Comedian Pete Lee Preaches It’s “Okay to be Mean”?

Comedian Pete Lee returned to campus for a third time last Friday, providing controversial yet hilarious entertainment in the fully packed Kemper Auditorium.

Lee travels around the United States performing stand-up comedy and has been featured on a web showas well as multiple radio and television shows.

Lee wasted no time and jumped straight into the comedy, ridiculing, attacking and stereotyping, humorously, of course.

Many of his jokes playfully targeted his own flaws and personality. Lee began by making fun of his own name, Peter, which he defined as “dude unit.” He recalled his childhood days when his classmates would shout, “Peter’s playing with his Peter!” and how he would return home in tears. This story brought the first wave of laughs from the audience.

Lee later reenacted his confrontation with a controlling man who shared the same name and attempted to change Lee’s name to “Pete” in order to become the only “Peter.” As he continued with a range of anecdotes about his relationship with his wife, the audience discovered new things about Lee, and the atmosphere became increasingly filled with laughter.

“I liked his personality because when he started going on to how he wanted to be a manly man and about his name, that made him really casual and sweet. It made him less of a stranger,” said Chiamaka Okorie ’13.

Much of Lee’s comedy followed along the lines of, “It’s okay to be mean to someone as long as it’s funny,” and “You look fat when you cry.”

Lee gave many examples of when it was “Okay to be mean,” sending the audience into uncontrollable fits of laughter. Yelling at a child is not funny, but putting a baby monitor under a child’s bed and whispering to him is funny said Lee.

At times, however, Lee even went a little too far, and the audience had to decide when it was all right to laugh. When Lee rebutted a fictitious fatherless boy with the phrase, “At least I have a dad,” and other references to fathers, he ensued cries of “Ooooh” and “That was rough” from the audience.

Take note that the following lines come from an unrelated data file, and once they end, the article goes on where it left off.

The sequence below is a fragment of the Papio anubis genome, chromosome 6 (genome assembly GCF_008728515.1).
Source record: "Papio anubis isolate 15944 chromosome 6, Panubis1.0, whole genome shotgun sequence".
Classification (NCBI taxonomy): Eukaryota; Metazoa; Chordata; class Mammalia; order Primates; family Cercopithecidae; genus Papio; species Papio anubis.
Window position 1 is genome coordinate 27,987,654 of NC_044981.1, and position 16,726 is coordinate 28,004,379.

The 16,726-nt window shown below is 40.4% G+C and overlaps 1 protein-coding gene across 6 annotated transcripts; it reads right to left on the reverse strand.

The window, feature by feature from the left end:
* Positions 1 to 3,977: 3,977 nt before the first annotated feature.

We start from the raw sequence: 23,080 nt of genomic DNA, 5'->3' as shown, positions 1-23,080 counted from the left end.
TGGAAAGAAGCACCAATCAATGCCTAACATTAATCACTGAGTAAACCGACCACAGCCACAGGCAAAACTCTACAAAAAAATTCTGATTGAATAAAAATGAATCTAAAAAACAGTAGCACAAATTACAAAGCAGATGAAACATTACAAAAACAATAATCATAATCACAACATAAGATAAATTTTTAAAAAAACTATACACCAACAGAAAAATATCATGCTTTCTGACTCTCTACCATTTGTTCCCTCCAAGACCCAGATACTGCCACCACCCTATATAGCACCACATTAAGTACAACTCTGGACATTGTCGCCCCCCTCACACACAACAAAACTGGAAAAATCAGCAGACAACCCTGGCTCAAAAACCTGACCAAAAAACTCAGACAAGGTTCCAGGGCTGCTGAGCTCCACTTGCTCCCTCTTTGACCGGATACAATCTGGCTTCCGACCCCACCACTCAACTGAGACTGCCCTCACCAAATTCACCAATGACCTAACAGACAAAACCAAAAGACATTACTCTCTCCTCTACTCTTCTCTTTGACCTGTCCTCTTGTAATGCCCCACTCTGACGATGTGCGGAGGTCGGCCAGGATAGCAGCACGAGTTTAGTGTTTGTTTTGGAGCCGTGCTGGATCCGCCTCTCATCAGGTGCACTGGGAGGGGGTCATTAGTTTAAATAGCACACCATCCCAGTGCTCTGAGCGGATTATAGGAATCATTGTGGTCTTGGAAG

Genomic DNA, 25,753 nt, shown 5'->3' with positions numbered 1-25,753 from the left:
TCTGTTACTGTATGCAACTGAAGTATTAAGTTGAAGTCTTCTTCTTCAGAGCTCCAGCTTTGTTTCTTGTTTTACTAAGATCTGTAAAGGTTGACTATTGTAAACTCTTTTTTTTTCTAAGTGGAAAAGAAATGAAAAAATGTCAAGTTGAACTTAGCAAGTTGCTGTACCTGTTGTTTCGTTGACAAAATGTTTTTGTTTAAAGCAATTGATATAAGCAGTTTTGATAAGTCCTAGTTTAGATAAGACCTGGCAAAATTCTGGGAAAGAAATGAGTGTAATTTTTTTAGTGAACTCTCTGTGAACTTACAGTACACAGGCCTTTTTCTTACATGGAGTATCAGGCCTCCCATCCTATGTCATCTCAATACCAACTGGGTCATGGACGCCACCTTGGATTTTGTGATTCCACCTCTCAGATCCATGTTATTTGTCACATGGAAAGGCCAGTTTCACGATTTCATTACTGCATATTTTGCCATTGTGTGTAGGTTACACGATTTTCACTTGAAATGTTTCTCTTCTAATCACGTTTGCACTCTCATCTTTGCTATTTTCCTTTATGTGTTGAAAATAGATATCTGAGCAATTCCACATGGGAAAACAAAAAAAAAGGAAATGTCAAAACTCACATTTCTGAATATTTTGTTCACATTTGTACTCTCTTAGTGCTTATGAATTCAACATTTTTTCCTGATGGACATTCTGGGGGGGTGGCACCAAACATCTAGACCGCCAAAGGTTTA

However, his ridiculous facial expressions and exaggerated accents affirmed that his acts were on the joking side rather than the insulting side they occasionally tapered towards.

“I think [Lee] was sort of trying to set the parameters of how to be funny, [and] although he did sort of push it sometimes, I think he was kind of making a statement that making fun of people is okay as long as they’re laughing too,” said Auggie Horner ’14.

Later in the show, Lee also pinpointed members of the audience, tagging them with comical labels and stereotypes, from “spirit leader” Blue Key Heads to the Turkish student Lee assumed was Muslim.

These taglines also spread to the sports community, when Lee began imitating ESPN hosts. He assigned nicknames based to famous athletes based on their physical flaws, forcing the audience to visualize their exagerated features.

Yet these hysterical assumptions turned delicate when Lee humorously portrayed Asians doing dry cleaning, nails and Kung Fu. Although the audience clapped and shook Kemper Auditorium with laughter, a few protests of “That’s so racist!” could be heard.

“I don’t think the stereotypes that he was making fun of are the stereotypes that I tend to come across, so the humor didn’t quite mesh,” said Kate Shih ’13.

Lee’s humor did occasionally drift to the crude and dirty side, and when the laughter from the audience died down to a few hefty chuckles, Lee would start afresh on a new act.

Towards the end Lee turned his attention to animals, ridiculing his giant 23-pound cat, and joking about beating geese down with feather pillows. One of the most popular jokes of the night was when Lee compared penguins fighting to two gay males complimenting each other.

“I liked the joke he made about the penguins fighting, it was cleaner than the rest and just funny in a lighthearted sort of way,” said Sean Ballinger ’12.

While Lee’s comedy proved to be an overall success in providing belly-clenching entertainment, his performance also had an underlying meaning.

“I want people to realize that it’s okay to be vulnerable and weak, and not have to walk around and puff your chest out all the time,” said Lee.

“Comedy is really all about pointing out those [negative and insecure] things about yourself and then exploiting them and making people laugh. You sort of almost heal yourself of all your insecurities while you’re up on stage because you’re just like, ‘This is me.’”

There were definitely a few grumbles about some of Lee’s insensitive comments, but Lee was up there to tell jokes. “Everything [Lee] says is a joke, and it’s not meant to be taken seriously. And we should be happy [that] we can laugh at these things and not actually take them as insulting things,” said Ballinger.